One of the main dilemmas we soccer coaches can face is a perceived lack of motivation from our players. But what if our leadership approach is unintentionally de-motivating?
A big part of motivation comes down to moving from compliance to commitment. In our attempt to teach and be the authority we can tend to dictate. When we set all the goals and make all the rules the best we can hope for is complete compliance.
A definition for compliance is: conformity, obedience, surrendering power to another - especially in a weak and subservient way.
Not very motivating. When we consult our players on a regular basis (and yes, sometimes their parents) there is a significant difference. People will be committed to make something work if they are involved in the decision-making process.
A definition of commitment is: engagement, involvement, a promise, sincere purpose. Much more buy-in! If motivation is that easy, why don't more leaders consult the group in their decisions?
1. It takes more time and effort. It does take time to gather input from everyone, but I think of it as an investment. My experience is that you will either spend the time gaining input on the front end, or you will spend time and energy on compliance issues and motivation on the back end.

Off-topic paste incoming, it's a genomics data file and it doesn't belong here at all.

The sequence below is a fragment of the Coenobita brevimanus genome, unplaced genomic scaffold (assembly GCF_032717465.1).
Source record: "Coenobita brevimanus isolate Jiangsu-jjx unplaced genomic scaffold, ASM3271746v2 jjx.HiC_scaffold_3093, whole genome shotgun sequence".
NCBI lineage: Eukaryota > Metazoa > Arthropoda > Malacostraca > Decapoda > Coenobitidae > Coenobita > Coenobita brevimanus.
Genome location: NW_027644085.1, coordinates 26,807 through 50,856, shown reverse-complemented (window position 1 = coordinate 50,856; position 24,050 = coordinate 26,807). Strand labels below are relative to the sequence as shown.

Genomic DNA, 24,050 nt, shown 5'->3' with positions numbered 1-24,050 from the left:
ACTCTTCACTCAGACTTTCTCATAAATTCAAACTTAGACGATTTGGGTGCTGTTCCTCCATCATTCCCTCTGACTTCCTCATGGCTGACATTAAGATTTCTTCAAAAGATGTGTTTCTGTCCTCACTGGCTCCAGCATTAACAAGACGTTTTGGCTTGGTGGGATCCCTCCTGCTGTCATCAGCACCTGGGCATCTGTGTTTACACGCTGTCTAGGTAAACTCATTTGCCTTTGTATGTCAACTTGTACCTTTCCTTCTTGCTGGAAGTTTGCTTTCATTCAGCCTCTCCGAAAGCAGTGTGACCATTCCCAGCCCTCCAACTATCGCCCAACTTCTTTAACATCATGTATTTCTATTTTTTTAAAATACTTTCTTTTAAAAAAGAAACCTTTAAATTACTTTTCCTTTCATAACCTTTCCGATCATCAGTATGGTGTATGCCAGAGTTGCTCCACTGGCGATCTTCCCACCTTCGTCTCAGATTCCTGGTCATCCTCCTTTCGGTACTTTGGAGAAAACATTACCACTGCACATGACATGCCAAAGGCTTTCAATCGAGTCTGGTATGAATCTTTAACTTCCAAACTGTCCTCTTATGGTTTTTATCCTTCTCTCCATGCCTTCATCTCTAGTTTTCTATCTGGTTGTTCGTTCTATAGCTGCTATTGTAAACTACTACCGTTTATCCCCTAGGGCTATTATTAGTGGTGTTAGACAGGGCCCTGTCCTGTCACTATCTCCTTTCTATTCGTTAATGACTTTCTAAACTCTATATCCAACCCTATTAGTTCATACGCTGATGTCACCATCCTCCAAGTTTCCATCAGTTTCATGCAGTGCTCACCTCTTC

2. The Control/Participation Dilemma - the feeling that you will not be truly leading the group if they make all the decisions. Also, the difficulty in finding the right balance between making the decisions and consulting others.
Here is a participation progression borrowed and adapted from the book, Managing People, by Jane Weightman. Tells - the leader makes all the decisions and announces them. The group is expected to comply. Sells - the leader makes all the decisions, but sells and convinces the merits of them to the group. Consults - the leader presents the issue, asks for input from the group and then makes an educated decision. Joins - the leader defines the limits and then lets the group make the decision. What have I found to be effective? I consult my players (and their parents when appropriate) on just about everything with my teams and join them on their decisions at times. If there is an area where they are completely inexperienced, I make a decision and sell it. I have almost completely abandoned telling them what the decision is and making them comply. The bottom line is:
Shared goals lead to higher commitment and greater motivation.
Randy Hanson is a successful soccer coach at the youth, college and professional level. To view his soccer coaching resource including tested drills, tactics, systems of play and much more please click: http://www.soundsoccer.com